What would you recommend I use to manage what my kids are doing on their smartphones?
This question was answered on February 8, 2017. Much of the information contained herein may have changed since posting.
Parenting in the digital age has become very complex because of the ubiquity of the smartphone.
You don’t have to look very far these days to see a 2-year old adeptly navigating a smartphones or tablet that many parents have turned to as ‘digital pacifiers’.
This has led to ‘digital natives’ that are far more comfortable and aware of today’s technology than their parents as they grow.
As such, many parents then seek a ‘magic app’ to solve a problem that has been developing over a long period of time.
Parents Just Don’t Understand
The lack of time spent trying to keep up with the changes in technology puts many parents behind the eight ball when it comes to trying to manage something they themselves don’t understand.
Unfortunately, the “I don’t have time” excuse is not something any parent can afford to use if they want any chance of successfully navigating this unique parenting challenge.
Building a relationship with your children such that they want to share what they’re learning about technology is a good way of keeping the communication channels open and keeping up with the constant changes.
If you’re going to give a child a smartphone, you have to take the time to setup the built-in parental controls, discuss the guidelines for usage and decide what level of privacy you’re going to allow.
If you have clearly discussed what is permissible and what isn’t, installing monitoring or management apps will help you to maintain those rules.
A friend of mine even created a contract with his children before providing them with their smartphones, then used apps to manage the phones based on the contract. (I’ve posted a generic version of it on our Facebook page https://facebook.com/datadoctors).
I caution parents that think that they want to monitor their child’s every keystroke, especially if they are older. Not only can this cause issues with your relationship, you’ll likely drive them to use their friend’s devices to avoid your oversight.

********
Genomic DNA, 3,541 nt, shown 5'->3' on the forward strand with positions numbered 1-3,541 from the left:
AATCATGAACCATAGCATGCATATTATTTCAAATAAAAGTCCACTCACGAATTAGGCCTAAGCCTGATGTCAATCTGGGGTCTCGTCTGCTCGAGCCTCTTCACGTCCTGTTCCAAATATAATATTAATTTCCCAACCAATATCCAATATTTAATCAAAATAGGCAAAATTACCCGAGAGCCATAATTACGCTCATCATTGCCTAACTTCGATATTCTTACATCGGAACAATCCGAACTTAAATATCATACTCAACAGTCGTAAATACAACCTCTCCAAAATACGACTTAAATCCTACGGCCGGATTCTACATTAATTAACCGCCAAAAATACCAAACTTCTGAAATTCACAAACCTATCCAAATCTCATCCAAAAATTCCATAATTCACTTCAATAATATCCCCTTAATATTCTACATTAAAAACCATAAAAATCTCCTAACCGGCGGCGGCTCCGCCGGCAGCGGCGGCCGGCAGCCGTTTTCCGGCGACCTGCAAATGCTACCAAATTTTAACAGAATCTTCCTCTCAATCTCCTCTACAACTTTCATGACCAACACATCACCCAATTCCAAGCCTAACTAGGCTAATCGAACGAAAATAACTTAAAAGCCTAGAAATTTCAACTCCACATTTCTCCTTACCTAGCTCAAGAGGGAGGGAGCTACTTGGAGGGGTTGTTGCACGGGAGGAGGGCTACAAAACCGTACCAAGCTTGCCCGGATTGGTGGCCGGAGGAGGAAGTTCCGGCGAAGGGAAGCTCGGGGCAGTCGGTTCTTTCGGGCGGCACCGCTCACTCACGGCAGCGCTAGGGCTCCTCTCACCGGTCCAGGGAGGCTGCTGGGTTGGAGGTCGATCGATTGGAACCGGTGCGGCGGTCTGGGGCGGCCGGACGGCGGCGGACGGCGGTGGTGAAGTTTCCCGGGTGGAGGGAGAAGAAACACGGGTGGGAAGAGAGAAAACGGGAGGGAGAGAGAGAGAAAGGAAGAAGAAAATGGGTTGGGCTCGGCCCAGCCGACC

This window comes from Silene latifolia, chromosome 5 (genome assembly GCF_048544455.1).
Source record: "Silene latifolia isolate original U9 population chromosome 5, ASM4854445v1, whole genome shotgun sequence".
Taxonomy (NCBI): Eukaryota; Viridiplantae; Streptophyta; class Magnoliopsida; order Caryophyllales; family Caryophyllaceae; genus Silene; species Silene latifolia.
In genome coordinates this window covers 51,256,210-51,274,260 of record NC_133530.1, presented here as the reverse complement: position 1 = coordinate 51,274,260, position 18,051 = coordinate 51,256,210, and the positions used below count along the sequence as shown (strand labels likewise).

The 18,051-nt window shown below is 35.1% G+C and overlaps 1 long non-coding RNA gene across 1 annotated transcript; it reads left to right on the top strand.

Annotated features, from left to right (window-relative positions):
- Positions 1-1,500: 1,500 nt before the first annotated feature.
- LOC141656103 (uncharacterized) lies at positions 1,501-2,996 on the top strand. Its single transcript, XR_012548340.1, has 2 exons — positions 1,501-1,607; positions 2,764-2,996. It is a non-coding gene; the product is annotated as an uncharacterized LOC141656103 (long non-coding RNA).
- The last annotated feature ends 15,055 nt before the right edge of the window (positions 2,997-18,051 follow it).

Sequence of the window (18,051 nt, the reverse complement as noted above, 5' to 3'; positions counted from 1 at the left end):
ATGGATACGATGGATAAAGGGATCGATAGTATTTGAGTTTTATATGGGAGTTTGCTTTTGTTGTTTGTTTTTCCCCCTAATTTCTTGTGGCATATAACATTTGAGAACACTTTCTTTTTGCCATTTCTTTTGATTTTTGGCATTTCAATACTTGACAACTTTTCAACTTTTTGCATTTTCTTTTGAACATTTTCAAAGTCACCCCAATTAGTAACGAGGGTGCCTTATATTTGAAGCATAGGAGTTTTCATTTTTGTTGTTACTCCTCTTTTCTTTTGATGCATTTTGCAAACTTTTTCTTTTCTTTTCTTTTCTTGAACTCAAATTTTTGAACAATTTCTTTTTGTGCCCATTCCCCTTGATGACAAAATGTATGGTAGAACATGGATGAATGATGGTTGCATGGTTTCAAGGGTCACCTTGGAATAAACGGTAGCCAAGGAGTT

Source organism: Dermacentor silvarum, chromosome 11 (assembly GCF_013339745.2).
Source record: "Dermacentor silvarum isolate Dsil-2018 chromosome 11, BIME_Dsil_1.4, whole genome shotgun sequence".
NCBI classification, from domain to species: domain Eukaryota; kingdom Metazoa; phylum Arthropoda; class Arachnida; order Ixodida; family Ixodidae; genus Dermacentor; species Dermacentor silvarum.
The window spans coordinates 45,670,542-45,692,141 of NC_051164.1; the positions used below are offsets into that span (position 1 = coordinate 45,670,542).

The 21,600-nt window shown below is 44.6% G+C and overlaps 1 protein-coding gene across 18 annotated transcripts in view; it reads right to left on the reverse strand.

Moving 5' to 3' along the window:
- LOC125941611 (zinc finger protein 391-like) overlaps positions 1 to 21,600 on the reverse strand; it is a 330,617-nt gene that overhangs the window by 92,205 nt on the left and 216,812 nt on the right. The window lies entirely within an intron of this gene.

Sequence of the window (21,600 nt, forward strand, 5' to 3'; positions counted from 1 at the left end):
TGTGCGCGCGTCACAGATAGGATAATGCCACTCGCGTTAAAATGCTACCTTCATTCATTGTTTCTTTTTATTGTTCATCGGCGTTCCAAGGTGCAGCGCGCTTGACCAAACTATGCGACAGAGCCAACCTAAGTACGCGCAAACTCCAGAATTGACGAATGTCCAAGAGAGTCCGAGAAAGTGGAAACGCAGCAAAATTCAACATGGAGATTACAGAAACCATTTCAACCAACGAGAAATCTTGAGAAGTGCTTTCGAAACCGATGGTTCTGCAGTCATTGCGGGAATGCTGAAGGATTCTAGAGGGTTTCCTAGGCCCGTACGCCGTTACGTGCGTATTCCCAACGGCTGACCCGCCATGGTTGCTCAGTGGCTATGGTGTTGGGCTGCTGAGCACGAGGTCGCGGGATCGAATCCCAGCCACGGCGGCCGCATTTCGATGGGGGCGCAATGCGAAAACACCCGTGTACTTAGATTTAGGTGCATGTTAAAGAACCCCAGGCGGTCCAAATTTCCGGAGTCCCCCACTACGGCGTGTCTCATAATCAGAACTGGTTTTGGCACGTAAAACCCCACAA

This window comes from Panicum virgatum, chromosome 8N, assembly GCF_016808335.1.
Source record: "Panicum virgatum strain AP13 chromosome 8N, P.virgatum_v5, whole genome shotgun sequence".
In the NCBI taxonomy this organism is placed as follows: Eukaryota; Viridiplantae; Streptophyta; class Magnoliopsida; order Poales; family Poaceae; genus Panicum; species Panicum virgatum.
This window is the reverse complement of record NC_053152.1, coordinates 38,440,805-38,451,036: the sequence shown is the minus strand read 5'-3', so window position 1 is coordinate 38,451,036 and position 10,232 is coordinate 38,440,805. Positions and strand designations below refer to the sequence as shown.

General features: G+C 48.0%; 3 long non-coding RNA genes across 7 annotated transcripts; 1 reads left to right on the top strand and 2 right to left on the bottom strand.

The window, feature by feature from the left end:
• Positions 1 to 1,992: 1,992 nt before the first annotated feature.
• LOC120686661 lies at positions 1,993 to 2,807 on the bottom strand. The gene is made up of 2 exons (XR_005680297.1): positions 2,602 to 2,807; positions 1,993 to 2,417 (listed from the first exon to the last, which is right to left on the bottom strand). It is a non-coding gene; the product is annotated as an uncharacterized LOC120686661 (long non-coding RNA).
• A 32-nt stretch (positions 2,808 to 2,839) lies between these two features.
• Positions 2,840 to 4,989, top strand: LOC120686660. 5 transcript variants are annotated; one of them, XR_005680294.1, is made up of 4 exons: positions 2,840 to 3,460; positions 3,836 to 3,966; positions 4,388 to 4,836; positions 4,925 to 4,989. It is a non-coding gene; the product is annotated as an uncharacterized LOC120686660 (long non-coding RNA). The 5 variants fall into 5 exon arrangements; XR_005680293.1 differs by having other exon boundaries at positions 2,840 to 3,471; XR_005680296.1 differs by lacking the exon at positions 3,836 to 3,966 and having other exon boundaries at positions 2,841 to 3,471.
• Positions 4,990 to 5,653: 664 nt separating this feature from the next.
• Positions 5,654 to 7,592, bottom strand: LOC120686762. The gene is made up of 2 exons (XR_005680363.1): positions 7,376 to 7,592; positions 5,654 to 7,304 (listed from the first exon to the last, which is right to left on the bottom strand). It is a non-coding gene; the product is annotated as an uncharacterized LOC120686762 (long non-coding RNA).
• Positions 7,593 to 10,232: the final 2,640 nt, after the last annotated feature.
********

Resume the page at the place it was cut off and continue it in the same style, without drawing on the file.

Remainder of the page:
Building filters into an older child instead of into their technology is the key to success, because you’ll never be able to control every device that they come in contact with.
Why Android May Be a Better Choice
There are a large number of platforms and apps that allow parents to monitor and manage their child’s smartphone, but your choices and capabilities will be greater with an Android handset.
Apple’s closed iOS platform doesn’t allow as much flexibility to app developers as the more open Android platform does.
There is no one-size-fits-all solution, as parenting styles and the age and number of children are just a few factors that come into play.
OurPact (http://ourpact.com) is one that my friend raves about, because he can easily manage multiple children from the parent app on his phone. The parents must have an iPhone to use their app or use their web interface on non-iPhone devices but the control app works on either Android or iPhone devices.
Others to consider include Net Nanny (https://netnanny.com), NetSanity (https://netsanity.net), MamaBear (http://mamabearapp.com), Qustodio (https://qustodio.com) and TeenSafe (https://teensafe.com). Many of them offer free trials so you can test them out yourself.
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Posted by Ken Colburn of Data Doctors on February 8, 2017